Stock markets plunge and oil prices soar on Russia’s invasion of Ukraine

Posted on : 2022-02-25 17:24 KST Modified on : 2022-02-25 17:24 KST
The Korean government has said there will not be any setbacks raw materials supply in the short term, but experts say Korea should prepare for the situation to become drawn out
Smoke billows out of a military airport in Chuhuiv near Ukraine’s second-largest city of Kharkiv on Feb. 24, 2022. (AFP/Yonhap News)
Smoke billows out of a military airport in Chuhuiv near Ukraine’s second-largest city of Kharkiv on Feb. 24, 2022. (AFP/Yonhap News)

Stock markets around the world have been taking a big hit after Russia began its assault on Ukraine. For the first time in eight years, oil prices rose above US$100 per barrel.

Concerns are mounting that the crisis in Ukraine could further exacerbate inflation and negatively impact Korea's economy, which is highly dependent on foreign countries. Given this vulnerability, the government is paying close attention to how long the situation in Ukraine will continue.

Financial markets shocked, oil prices soar above US$100 a barrel

On Thursday, the KOSPI plummeted below 2,700 points while the won’s value also dropped as the exchange rate exceeded 1,200 won to the dollar. The KOSPI plunged by 2.6% to 2,648.80 points — the lowest level since Jan. 27, when it dropped to 2,614.49 points. All of the top 10 stocks by market cap, including Samsung Electronics — which saw a 2.05% decrease — took a tumble.

The KOSDAQ experienced an even bigger shock, with the index falling by 3.32%. In the Seoul foreign exchange market, the won to dollar exchange rate soared by 8.8 won to close at 1202.4 won. This marked the first time in 13 trading days, or Feb. 7, that the 1,200-won line was crossed.

Other Asian stock markets were also whipsawing, with the Taiwan Stock Exchange dropping 2.55% and Japan’s Nikkei down 1.81%. Immediately after opening on Thursday, major European stock markets such as the UK (FTSE 100), France (CAC 40) and Germany (DAX 30) were showing sharp declines of 3%-4% compared to the previous trading day.

International oil prices leaped above the US$100 mark. According to reporting by Reuters, Brent crude prices surged 3% right after Russia's announcement that it would be starting military operations in Ukraine, breaking the US$100 per barrel mark during the day for the first time since 2014.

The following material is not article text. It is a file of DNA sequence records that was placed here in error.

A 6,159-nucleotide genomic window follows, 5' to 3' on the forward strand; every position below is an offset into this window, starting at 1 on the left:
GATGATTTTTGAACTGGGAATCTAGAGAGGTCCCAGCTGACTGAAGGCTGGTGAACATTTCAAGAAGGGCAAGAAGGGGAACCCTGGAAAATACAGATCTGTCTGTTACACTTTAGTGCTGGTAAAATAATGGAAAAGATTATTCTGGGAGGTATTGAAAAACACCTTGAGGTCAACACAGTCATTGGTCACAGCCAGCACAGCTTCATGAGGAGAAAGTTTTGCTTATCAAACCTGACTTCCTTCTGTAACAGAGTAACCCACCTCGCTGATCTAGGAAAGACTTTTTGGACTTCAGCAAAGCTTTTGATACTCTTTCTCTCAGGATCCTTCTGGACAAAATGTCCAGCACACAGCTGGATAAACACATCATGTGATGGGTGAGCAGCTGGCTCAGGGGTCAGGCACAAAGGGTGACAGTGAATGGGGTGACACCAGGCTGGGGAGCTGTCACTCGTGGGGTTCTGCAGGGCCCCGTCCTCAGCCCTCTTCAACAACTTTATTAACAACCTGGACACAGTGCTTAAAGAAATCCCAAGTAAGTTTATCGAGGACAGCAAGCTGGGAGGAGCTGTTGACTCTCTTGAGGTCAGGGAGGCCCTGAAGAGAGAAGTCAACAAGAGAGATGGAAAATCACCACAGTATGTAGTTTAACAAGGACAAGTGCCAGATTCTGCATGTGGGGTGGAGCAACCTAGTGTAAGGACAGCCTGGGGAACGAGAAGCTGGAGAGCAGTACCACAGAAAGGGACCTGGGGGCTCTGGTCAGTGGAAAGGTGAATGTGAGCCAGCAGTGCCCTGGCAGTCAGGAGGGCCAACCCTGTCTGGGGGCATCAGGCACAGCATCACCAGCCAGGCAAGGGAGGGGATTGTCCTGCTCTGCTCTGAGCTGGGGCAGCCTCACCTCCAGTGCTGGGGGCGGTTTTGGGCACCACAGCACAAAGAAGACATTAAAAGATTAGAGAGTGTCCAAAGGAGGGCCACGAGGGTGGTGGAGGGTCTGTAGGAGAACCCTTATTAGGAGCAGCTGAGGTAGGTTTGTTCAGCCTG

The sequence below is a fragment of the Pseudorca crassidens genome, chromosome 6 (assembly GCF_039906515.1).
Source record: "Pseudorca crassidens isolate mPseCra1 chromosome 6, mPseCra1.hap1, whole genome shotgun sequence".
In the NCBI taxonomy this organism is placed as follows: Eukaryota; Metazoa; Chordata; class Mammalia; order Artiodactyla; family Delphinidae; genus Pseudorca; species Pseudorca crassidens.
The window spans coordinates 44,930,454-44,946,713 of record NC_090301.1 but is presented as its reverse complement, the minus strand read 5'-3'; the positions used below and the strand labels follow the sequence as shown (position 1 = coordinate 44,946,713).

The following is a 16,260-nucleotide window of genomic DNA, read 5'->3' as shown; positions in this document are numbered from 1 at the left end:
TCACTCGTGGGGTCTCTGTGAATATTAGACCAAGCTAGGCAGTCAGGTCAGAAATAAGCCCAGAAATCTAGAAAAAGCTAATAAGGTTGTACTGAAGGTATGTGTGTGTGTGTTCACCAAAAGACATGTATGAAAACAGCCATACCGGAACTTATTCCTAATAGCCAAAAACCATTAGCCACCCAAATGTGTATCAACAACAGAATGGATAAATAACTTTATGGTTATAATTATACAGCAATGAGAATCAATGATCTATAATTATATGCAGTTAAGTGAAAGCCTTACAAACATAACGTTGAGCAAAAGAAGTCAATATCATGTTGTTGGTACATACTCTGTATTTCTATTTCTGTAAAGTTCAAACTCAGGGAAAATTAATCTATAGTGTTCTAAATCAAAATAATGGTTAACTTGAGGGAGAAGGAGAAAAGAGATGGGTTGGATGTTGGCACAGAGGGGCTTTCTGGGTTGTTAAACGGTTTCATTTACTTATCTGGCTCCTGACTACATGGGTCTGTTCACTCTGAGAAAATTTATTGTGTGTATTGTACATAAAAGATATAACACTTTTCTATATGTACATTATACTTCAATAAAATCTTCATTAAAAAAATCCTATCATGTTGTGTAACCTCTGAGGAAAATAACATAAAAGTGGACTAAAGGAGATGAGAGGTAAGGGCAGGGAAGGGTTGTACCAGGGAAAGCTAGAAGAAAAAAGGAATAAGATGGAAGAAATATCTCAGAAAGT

In the US, CNBC reported that the price of Brent crude soared to US$108.93, and natural gas prices rose nearly 5%. On the other hand, gold, considered a safe asset, rose by more than 1%.

Meanwhile, the raw material market is fluctuating due to supply concerns. This is evident in the prices of grains and energy futures being lower than their spots, a phenomenon referred to as backwardation — a market condition where the price of a commodity's futures contract is trading below the expected spot price. This means that buyers are paying a premium on the spot price in order to secure an immediate supply as fears grow due to the escalating conflict.

Some predict that the price of crude oil could soar as high as US$120 a barrel. Marko Kolanovic, co-head of global research at US investment bank JPMorgan Chase, noted that the conflict in Ukraine would have a big impact on the market, saying that it is “critically tied to oil, gas and global energy security.”

Government says energy supply stable, but impact on real economy still unclear

The real economy is also facing deep uncertainty. Inflationary pressure will increase due to the immediate rise in raw material prices, which may lead to a contraction in investment and consumption.

“Not only will prices rise due to cost burdens, but if the situation is prolonged, uncertainties will increase and companies' investment will shrink,” Jung Kyu-chul, who heads the Korea Development Institute’s economic outlook department, told the Hankyoreh.

Jeong Min-hyeon, an associate research fellow at the Korea Institute for International Economic Policy, said that “manufacturing industries that are highly dependent on fossil fuels could be hit hard.”

"If the situation continues for a long time, [government] subsidy support may be needed for [manufacturing companies that produce] products that require significant amounts of fossil fuels or rely on exports,” Jeong added.

For now, the government is focusing on taking care of the supply of raw materials. The Ministry of Economy and Finance convened an emergency response task force to the conflict in Ukraine Thursday and announced that the short-term supply and demand of domestic energy, raw materials, and grains were stable and there were no signs of abnormalities such as export disruptions.

“We are working to expand our inventory of raw materials that are highly dependent on Russia and Ukraine, and we have secured seven months of wheat for animal feed and 6 months for corn, so the short-term impact will be limited,” the ministry said.

By Han Gwang-deok, finance correspondent

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